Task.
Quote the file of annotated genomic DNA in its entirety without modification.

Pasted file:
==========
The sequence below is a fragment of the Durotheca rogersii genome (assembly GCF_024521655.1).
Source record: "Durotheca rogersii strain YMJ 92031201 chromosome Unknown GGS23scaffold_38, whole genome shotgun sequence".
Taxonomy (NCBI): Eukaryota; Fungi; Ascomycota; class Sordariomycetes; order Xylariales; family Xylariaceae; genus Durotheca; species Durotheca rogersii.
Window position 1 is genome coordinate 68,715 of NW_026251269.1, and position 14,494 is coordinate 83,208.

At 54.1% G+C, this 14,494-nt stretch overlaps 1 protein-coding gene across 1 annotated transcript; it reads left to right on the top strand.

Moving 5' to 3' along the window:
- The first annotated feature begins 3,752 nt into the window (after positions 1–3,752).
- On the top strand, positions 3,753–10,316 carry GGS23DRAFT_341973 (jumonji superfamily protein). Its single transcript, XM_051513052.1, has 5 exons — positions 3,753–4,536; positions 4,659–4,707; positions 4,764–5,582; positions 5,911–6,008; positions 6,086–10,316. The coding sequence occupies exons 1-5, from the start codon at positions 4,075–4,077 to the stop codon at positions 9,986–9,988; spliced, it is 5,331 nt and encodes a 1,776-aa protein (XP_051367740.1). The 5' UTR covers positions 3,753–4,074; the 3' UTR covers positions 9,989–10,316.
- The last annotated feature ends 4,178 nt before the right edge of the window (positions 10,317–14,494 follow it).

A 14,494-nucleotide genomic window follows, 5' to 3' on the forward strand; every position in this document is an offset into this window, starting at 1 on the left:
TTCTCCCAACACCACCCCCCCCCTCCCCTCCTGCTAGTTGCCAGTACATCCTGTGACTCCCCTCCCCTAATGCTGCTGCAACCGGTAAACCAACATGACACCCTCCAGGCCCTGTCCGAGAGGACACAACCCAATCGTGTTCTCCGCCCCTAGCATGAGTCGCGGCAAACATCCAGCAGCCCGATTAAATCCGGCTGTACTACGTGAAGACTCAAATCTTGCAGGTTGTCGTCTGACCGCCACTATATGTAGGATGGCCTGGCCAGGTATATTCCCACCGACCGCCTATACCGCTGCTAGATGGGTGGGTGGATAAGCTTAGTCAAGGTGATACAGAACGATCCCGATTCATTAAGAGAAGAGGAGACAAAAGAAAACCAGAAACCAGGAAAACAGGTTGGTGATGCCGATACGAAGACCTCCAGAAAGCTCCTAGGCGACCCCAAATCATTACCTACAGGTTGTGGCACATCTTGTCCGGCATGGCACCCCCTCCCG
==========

The sequence below is a fragment of the Durotheca rogersii genome (assembly GCF_024521655.1).
Source record: "Durotheca rogersii strain YMJ 92031201 chromosome Unknown GGS23scaffold_38, whole genome shotgun sequence".
Taxonomy (NCBI): Eukaryota; Fungi; Ascomycota; class Sordariomycetes; order Xylariales; family Xylariaceae; genus Durotheca; species Durotheca rogersii.
Window position 1 is genome coordinate 68,715 of NW_026251269.1, and position 14,494 is coordinate 83,208.

At 54.1% G+C, this 14,494-nt stretch overlaps 1 protein-coding gene across 1 annotated transcript; it reads left to right on the top strand.

Moving 5' to 3' along the window:
- The first annotated feature begins 3,752 nt into the window (after positions 1–3,752).
- On the top strand, positions 3,753–10,316 carry GGS23DRAFT_341973 (jumonji superfamily protein). Its single transcript, XM_051513052.1, has 5 exons — positions 3,753–4,536; positions 4,659–4,707; positions 4,764–5,582; positions 5,911–6,008; positions 6,086–10,316. The coding sequence occupies exons 1-5, from the start codon at positions 4,075–4,077 to the stop codon at positions 9,986–9,988; spliced, it is 5,331 nt and encodes a 1,776-aa protein (XP_051367740.1). The 5' UTR covers positions 3,753–4,074; the 3' UTR covers positions 9,989–10,316.
- The last annotated feature ends 4,178 nt before the right edge of the window (positions 10,317–14,494 follow it).

A 14,494-nucleotide genomic window follows, 5' to 3' on the forward strand; every position in this document is an offset into this window, starting at 1 on the left:
TTCTCCCAACACCACCCCCCCCCTCCCCTCCTGCTAGTTGCCAGTACATCCTGTGACTCCCCTCCCCTAATGCTGCTGCAACCGGTAAACCAACATGACACCCTCCAGGCCCTGTCCGAGAGGACACAACCCAATCGTGTTCTCCGCCCCTAGCATGAGTCGCGGCAAACATCCAGCAGCCCGATTAAATCCGGCTGTACTACGTGAAGACTCAAATCTTGCAGGTTGTCGTCTGACCGCCACTATATGTAGGATGGCCTGGCCAGGTATATTCCCACCGACCGCCTATACCGCTGCTAGATGGGTGGGTGGATAAGCTTAGTCAAGGTGATACAGAACGATCCCGATTCATTAAGAGAAGAGGAGACAAAAGAAAACCAGAAACCAGGAAAACAGGTTGGTGATGCCGATACGAAGACCTCCAGAAAGCTCCTAGGCGACCCCAAATCATTACCTACAGGTTGTGGCACATCTTGTCCGGCATGGCACCCCCTCCCG